After a person passes away, his estate must pass through a court-supervised process called probate before inheritances can be distributed. During this process, a specific individual called the executor or estate administrator takes charge of the deceased person’s final affairs. This person is often the surviving spouse or another responsible relative, but it can be someone else named in the will or appointed by the court. The estate administrator will pays taxes on assets and settles debts, while the court supervises.
A Timeline for Estate Administration
If the deceased person—who is called the decedent in legal terminology—named an executor or administrator in his will, that person will be responsible for seeing the estate through probate, and the court gives him power to act in the best interest of the estate. Otherwise, the court will appoint an administrator.
Although every case is unique, the named or appointed administrator must execute the following steps:
- Account for all the decedent’s assets. The executor has three months to file a complete list of assets with the probate court.
- Notify creditors. When a person passes away, his creditors must be made aware. They will need to prepare bills for any outstanding debts owed by the estate.
- Secure a year’s income for the surviving family. If the deceased left money for his surviving spouse and dependent children, the court permits the executor to secure this money for them before paying off any debts. The executor may only set aside this living allowance from the decedent’s cash or personal property; he is not allowed to sell real estate.
- Pay the creditors. If funds are insufficient, the executor may work with the family to sell assets in order to pay debts.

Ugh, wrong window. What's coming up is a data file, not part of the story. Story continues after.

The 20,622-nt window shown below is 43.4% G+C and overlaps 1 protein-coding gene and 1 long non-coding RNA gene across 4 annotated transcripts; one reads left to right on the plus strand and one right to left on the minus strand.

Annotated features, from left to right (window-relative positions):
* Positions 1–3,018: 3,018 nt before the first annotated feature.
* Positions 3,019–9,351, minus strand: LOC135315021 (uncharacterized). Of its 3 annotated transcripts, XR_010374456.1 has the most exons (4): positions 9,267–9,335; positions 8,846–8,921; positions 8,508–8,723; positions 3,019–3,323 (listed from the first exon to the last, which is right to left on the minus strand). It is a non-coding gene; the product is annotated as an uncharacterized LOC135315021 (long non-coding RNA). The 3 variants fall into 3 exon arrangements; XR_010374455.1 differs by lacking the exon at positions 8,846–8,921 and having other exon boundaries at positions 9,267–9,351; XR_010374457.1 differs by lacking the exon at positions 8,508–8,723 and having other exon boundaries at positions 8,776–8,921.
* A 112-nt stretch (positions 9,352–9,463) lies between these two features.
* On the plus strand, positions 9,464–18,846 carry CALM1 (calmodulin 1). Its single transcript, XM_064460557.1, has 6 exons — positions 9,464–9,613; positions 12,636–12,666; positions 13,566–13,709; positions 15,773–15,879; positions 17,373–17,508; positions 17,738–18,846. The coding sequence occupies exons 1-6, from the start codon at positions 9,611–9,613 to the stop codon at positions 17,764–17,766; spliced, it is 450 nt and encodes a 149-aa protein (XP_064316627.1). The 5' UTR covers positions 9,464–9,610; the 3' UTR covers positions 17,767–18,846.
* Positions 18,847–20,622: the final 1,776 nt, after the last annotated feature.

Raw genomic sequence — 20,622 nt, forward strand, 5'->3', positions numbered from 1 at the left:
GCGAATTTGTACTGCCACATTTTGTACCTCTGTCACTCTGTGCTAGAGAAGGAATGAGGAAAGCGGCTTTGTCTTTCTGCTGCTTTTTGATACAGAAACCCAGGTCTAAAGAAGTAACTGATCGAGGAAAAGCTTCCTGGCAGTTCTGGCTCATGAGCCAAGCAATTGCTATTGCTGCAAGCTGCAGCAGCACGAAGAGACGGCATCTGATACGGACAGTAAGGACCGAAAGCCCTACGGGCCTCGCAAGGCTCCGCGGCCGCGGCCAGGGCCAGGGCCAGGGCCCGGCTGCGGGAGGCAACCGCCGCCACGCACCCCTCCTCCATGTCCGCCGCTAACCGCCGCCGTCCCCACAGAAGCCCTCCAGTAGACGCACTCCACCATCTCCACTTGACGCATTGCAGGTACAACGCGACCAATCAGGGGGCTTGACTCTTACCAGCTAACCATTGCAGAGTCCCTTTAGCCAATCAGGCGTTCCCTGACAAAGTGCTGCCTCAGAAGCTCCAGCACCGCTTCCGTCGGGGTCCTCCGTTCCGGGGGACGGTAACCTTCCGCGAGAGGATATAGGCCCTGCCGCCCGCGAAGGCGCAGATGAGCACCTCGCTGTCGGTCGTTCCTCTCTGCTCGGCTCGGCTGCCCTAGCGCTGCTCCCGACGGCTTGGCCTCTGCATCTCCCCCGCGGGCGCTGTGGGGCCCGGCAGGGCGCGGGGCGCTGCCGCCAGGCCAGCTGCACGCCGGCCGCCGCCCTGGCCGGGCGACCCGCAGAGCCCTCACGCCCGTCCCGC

- Complete a tax return. The executor must prepare and file an individual tax return for the decedent’s income in his final year, as well as an estate tax return if the estate earned any income during the probate process.
- Disburse inheritances. Following the instructions of the will, the executor may distribute inheritances to beneficiaries after all debts have been settled.
- Submit a final court report. After paying debts and inheritances, the executor must draw up a final report—including itemized actions taken with receipts for any money spent—and give it to the appropriate court.
The actual timeline of probate varies significantly depending on whether a will exists, what assets must pass through the probate process, where the death occurred, and if anyone challenges the asset distribution. In a simple case where there is no challenge to the will, North Carolina probate will typically take nine to 18 months.
Not Every Asset Passes Through Probate
Any assets owned jointly by the decedent and another person will not go through probate. Upon the death of one joint owner, full ownership of the asset passes to the other joint owner. For example, a home owned jointly by spouses passes to the survivor upon the death of the other. Additionally, life insurance policies and assets in a revocable living trust will pass directly to the named beneficiaries.
Hire an Attorney Who Knows Probate
If you’ve recently lost a loved one or were named executor of a will and have questions about how to handle an estate, you need the help of an experienced lawyer. The team at Teague Campbell can walk you through each step and help you understand procedures. To start a conversation with us, start a live online chat on our website today.